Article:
(gra ni' se tron)
WHY is this medicine prescribed?
Granisetron is used to prevent nausea and vomiting caused by cancer chemotherapy and radiation therapy. Granisetron is in a class of medications called 5-HT
HOW should this medicine be used?
Granisetron comes as a tablet to take by mouth. When taken to prevent nausea and vomiting caused by chemotherapy, granisetron is usually taken 1 hour before chemotherapy is begun. A second dose may be taken 12 hours after the first dose depending on the strength. When taken to prevent nausea and vomiting caused by radiation, granisetron is usually taken within 1 hour before treatment. Follow the directions on your prescription label carefully, and ask your doctor or pharmacist to explain any part you do not understand. Take granisetron exactly as directed. Do not take more or less of it or take it more often than prescribed by your doctor.
Are there OTHER USES for this medicine?
This medication may be prescribed for other uses; ask your doctor or pharmacist for more information.
What SPECIAL PRECAUTIONS should I follow?
Before taking granisetron,
- tell your doctor and pharmacist if you are allergic to granisetron, alosetron (Lotronex), dolasetron (Anzemet), ondansetron (Zofran, Zuplenz), palonosetron (Aloxi, in Akynzeo), any other medications, or any of the ingredients in granisetron tablets. Ask your pharmacist for a list of the ingredients.
- tell your doctor and pharmacist what prescription and nonprescription medications, vitamins, nutritional supplements, and herbal products you are taking. Be sure to mention any of the following: fentanyl (Abstral, Actiq, Duragesic, Fentora, Lazanda, Onsolis, Subsys); ketoconazole (Nizoral), lithium (Lithobid); medications to treat migraines such as almotriptan (Axert), eletriptan (Relpax), frovatriptan (Frova), naratriptan (Amerge), rizatriptan (Maxalt), sumatriptan (Imitrex), and zolmitriptan (Zomig); methylene blue; mirtazapine (Remeron); monoamine oxidase (MAO) inhibitors including isocarboxazid (Marplan), linezolid (Zyvox), phenelzine (Nardil), selegiline (Eldepryl, Emsam, Zelapar), and tranylcypromine (Parnate); phenobarbital; selective serotonin reuptake inhibitors (SSRIs) such as citalopram (Celexa), escitalopram (Lexapro), fluoxetine (Prozac, Sarafem, in Symbyax), fluvoxamine (Luvox), paroxetine (Brisdelle, Paxil, Pexeva), and sertraline (Zoloft); and tramadol (Conzip, Ultram, in Ultracet). Your doctor may need to change the doses of your medications or monitor you carefully for side effects.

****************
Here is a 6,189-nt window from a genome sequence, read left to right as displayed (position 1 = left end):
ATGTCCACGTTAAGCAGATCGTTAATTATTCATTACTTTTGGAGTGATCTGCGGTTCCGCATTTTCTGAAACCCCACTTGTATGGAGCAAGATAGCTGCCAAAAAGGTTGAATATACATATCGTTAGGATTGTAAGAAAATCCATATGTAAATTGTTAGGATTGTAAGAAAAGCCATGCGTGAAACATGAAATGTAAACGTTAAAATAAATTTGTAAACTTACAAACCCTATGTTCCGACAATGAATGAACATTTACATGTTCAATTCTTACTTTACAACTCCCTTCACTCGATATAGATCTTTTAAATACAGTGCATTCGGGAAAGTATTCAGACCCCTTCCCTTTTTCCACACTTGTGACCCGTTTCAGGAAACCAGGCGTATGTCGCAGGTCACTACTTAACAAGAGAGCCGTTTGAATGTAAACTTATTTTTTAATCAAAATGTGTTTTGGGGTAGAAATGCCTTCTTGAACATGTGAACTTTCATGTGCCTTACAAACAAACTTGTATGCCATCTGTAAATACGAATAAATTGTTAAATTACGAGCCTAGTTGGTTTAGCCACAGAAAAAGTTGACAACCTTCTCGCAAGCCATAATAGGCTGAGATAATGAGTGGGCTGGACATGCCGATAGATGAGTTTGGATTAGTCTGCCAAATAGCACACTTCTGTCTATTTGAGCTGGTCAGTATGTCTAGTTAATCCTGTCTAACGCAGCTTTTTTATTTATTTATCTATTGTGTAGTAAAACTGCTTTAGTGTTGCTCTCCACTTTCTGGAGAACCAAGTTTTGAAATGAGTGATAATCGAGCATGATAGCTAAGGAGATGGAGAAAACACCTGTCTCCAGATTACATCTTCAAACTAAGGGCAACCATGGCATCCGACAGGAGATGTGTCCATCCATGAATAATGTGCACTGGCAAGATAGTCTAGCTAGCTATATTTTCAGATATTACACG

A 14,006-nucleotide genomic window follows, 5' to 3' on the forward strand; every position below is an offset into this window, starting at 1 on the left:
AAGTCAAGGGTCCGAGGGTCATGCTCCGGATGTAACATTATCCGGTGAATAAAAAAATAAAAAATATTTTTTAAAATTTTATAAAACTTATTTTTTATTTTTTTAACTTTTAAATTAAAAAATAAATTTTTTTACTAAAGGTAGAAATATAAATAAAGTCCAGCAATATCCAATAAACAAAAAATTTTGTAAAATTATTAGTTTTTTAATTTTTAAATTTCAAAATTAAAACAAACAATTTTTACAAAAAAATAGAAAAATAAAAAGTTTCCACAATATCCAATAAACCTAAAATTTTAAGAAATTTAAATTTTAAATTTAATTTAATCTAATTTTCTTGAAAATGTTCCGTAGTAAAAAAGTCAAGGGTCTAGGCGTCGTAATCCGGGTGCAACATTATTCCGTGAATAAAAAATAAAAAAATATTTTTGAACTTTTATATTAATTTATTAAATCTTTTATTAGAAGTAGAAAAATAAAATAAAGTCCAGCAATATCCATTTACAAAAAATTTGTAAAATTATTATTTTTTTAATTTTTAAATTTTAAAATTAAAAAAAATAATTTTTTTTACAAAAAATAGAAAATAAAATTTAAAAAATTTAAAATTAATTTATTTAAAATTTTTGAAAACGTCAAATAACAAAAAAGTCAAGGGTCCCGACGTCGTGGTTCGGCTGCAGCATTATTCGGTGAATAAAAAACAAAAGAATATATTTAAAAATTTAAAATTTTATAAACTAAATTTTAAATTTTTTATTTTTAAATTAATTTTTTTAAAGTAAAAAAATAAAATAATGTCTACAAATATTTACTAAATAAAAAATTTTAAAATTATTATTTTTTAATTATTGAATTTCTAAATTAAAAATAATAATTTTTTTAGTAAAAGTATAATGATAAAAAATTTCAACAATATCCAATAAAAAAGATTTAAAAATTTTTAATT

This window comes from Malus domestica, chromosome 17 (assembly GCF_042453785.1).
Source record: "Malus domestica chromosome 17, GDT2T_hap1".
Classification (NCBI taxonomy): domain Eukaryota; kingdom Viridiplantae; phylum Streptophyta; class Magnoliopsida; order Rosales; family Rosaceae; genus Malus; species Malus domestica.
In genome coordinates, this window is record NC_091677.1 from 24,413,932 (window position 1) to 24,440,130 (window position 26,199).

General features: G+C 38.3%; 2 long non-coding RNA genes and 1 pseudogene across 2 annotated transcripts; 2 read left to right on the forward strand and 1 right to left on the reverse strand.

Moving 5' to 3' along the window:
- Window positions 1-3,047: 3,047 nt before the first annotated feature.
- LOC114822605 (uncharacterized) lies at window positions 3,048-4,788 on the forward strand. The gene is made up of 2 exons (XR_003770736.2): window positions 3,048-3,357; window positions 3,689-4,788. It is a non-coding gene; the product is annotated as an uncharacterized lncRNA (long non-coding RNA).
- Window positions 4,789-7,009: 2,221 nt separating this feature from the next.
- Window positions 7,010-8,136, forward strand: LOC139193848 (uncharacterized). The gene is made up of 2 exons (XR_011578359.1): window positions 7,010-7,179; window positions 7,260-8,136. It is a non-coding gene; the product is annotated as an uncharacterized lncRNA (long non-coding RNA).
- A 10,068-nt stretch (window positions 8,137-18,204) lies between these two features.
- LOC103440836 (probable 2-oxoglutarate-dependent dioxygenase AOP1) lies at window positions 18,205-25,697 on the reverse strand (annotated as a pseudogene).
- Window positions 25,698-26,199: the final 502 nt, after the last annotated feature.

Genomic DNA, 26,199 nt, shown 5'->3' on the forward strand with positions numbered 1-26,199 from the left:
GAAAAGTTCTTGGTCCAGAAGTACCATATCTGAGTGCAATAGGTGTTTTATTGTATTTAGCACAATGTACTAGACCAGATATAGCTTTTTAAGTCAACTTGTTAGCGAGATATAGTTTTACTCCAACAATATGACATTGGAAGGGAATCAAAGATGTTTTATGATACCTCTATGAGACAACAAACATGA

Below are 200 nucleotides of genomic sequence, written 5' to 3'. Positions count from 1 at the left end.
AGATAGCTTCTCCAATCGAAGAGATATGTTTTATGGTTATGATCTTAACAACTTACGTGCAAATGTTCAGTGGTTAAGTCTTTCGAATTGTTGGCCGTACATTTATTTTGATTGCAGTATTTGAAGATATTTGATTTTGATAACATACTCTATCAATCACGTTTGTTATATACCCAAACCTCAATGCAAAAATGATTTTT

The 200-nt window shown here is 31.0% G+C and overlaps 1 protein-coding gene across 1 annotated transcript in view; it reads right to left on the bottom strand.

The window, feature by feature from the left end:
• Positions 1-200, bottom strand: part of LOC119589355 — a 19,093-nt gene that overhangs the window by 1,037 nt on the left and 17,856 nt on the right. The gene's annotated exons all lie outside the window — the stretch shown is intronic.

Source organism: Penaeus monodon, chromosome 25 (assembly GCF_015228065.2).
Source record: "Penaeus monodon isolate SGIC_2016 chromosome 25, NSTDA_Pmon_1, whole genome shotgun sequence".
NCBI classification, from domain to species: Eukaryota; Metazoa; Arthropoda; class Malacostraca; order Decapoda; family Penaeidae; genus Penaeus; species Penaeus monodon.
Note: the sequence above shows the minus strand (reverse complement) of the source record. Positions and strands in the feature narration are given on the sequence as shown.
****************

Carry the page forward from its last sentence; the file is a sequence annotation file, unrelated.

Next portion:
- tell your doctor if you are pregnant, plan to become pregnant, or are breastfeeding. If you become pregnant while taking granisetron, call your doctor.
What SPECIAL DIETARY instructions should I follow?
Unless your doctor tells you otherwise, continue your normal diet.
What should I do IF I FORGET to take a dose?
Granisetron should only be taken before chemotherapy or radiation therapy, as instructed by your doctor. It should not be taken on a regularly scheduled basis.
What SIDE EFFECTS can this medicine cause?
Granisetron may cause side effects. Tell your doctor if any of these symptoms are severe or do not go away: